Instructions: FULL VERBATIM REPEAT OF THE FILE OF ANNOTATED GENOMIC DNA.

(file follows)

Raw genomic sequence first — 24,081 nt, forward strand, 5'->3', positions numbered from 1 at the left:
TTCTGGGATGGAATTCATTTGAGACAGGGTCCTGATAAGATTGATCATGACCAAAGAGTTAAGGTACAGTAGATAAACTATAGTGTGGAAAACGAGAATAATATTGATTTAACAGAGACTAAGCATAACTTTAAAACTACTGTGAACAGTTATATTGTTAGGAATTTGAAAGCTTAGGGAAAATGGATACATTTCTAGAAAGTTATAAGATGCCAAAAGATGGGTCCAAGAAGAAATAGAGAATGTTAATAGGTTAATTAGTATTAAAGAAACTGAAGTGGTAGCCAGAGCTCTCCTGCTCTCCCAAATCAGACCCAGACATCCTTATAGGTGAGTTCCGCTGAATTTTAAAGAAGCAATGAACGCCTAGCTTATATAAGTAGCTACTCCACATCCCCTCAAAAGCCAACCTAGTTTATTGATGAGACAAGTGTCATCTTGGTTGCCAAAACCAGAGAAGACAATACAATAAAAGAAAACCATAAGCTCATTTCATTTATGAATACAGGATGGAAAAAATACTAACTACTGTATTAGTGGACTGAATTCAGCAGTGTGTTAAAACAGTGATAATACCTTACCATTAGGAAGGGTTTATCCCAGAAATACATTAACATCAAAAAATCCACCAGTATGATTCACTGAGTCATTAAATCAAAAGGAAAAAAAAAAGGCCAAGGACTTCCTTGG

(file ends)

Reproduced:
Raw genomic sequence first — 24,081 nt, forward strand, 5'->3', positions numbered from 1 at the left:
TTCTGGGATGGAATTCATTTGAGACAGGGTCCTGATAAGATTGATCATGACCAAAGAGTTAAGGTACAGTAGATAAACTATAGTGTGGAAAACGAGAATAATATTGATTTAACAGAGACTAAGCATAACTTTAAAACTACTGTGAACAGTTATATTGTTAGGAATTTGAAAGCTTAGGGAAAATGGATACATTTCTAGAAAGTTATAAGATGCCAAAAGATGGGTCCAAGAAGAAATAGAGAATGTTAATAGGTTAATTAGTATTAAAGAAACTGAAGTGGTAGCCAGAGCTCTCCTGCTCTCCCAAATCAGACCCAGACATCCTTATAGGTGAGTTCCGCTGAATTTTAAAGAAGCAATGAACGCCTAGCTTATATAAGTAGCTACTCCACATCCCCTCAAAAGCCAACCTAGTTTATTGATGAGACAAGTGTCATCTTGGTTGCCAAAACCAGAGAAGACAATACAATAAAAGAAAACCATAAGCTCATTTCATTTATGAATACAGGATGGAAAAAATACTAACTACTGTATTAGTGGACTGAATTCAGCAGTGTGTTAAAACAGTGATAATACCTTACCATTAGGAAGGGTTTATCCCAGAAATACATTAACATCAAAAAATCCACCAGTATGATTCACTGAGTCATTAAATCAAAAGGAAAAAAAAAAGGCCAAGGACTTCCTTGG